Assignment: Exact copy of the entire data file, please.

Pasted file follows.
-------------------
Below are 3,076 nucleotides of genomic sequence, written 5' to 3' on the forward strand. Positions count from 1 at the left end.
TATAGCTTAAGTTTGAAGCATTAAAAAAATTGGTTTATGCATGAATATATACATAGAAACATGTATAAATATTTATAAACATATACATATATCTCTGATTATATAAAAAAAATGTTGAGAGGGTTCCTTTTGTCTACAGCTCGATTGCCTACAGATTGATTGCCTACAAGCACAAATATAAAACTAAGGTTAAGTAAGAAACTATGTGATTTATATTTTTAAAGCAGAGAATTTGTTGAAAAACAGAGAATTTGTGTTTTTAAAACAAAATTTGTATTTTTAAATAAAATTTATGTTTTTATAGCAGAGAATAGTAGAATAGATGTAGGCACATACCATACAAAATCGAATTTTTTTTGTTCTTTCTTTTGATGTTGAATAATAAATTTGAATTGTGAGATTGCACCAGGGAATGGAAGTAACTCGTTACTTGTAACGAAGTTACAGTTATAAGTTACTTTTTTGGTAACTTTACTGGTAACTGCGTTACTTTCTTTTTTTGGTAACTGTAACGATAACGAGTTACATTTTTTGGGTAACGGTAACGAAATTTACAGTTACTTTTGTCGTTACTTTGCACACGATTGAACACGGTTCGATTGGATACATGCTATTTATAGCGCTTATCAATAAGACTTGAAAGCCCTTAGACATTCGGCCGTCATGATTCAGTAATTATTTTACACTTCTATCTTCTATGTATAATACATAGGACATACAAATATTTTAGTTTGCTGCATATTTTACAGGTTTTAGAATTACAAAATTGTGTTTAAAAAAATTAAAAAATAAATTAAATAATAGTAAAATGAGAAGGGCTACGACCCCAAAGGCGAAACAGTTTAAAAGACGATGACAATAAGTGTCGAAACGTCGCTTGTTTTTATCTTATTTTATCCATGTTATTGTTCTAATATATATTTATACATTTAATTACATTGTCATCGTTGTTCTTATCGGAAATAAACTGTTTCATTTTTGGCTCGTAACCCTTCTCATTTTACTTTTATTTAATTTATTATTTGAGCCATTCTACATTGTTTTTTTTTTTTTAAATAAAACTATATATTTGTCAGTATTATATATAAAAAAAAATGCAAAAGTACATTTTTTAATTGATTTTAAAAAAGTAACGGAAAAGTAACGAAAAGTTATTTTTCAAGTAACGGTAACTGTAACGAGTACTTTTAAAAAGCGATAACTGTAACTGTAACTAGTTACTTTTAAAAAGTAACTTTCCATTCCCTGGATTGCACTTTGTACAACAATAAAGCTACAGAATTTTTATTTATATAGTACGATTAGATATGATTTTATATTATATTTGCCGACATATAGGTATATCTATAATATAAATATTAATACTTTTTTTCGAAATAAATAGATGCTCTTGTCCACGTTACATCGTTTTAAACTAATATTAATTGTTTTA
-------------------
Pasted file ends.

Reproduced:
Below are 3,076 nucleotides of genomic sequence, written 5' to 3' on the forward strand. Positions count from 1 at the left end.
TATAGCTTAAGTTTGAAGCATTAAAAAAATTGGTTTATGCATGAATATATACATAGAAACATGTATAAATATTTATAAACATATACATATATCTCTGATTATATAAAAAAAATGTTGAGAGGGTTCCTTTTGTCTACAGCTCGATTGCCTACAGATTGATTGCCTACAAGCACAAATATAAAACTAAGGTTAAGTAAGAAACTATGTGATTTATATTTTTAAAGCAGAGAATTTGTTGAAAAACAGAGAATTTGTGTTTTTAAAACAAAATTTGTATTTTTAAATAAAATTTATGTTTTTATAGCAGAGAATAGTAGAATAGATGTAGGCACATACCATACAAAATCGAATTTTTTTTGTTCTTTCTTTTGATGTTGAATAATAAATTTGAATTGTGAGATTGCACCAGGGAATGGAAGTAACTCGTTACTTGTAACGAAGTTACAGTTATAAGTTACTTTTTTGGTAACTTTACTGGTAACTGCGTTACTTTCTTTTTTTGGTAACTGTAACGATAACGAGTTACATTTTTTGGGTAACGGTAACGAAATTTACAGTTACTTTTGTCGTTACTTTGCACACGATTGAACACGGTTCGATTGGATACATGCTATTTATAGCGCTTATCAATAAGACTTGAAAGCCCTTAGACATTCGGCCGTCATGATTCAGTAATTATTTTACACTTCTATCTTCTATGTATAATACATAGGACATACAAATATTTTAGTTTGCTGCATATTTTACAGGTTTTAGAATTACAAAATTGTGTTTAAAAAAATTAAAAAATAAATTAAATAATAGTAAAATGAGAAGGGCTACGACCCCAAAGGCGAAACAGTTTAAAAGACGATGACAATAAGTGTCGAAACGTCGCTTGTTTTTATCTTATTTTATCCATGTTATTGTTCTAATATATATTTATACATTTAATTACATTGTCATCGTTGTTCTTATCGGAAATAAACTGTTTCATTTTTGGCTCGTAACCCTTCTCATTTTACTTTTATTTAATTTATTATTTGAGCCATTCTACATTGTTTTTTTTTTTTTAAATAAAACTATATATTTGTCAGTATTATATATAAAAAAAAATGCAAAAGTACATTTTTTAATTGATTTTAAAAAAGTAACGGAAAAGTAACGAAAAGTTATTTTTCAAGTAACGGTAACTGTAACGAGTACTTTTAAAAAGCGATAACTGTAACTGTAACTAGTTACTTTTAAAAAGTAACTTTCCATTCCCTGGATTGCACTTTGTACAACAATAAAGCTACAGAATTTTTATTTATATAGTACGATTAGATATGATTTTATATTATATTTGCCGACATATAGGTATATCTATAATATAAATATTAATACTTTTTTTCGAAATAAATAGATGCTCTTGTCCACGTTACATCGTTTTAAACTAATATTAATTGTTTTA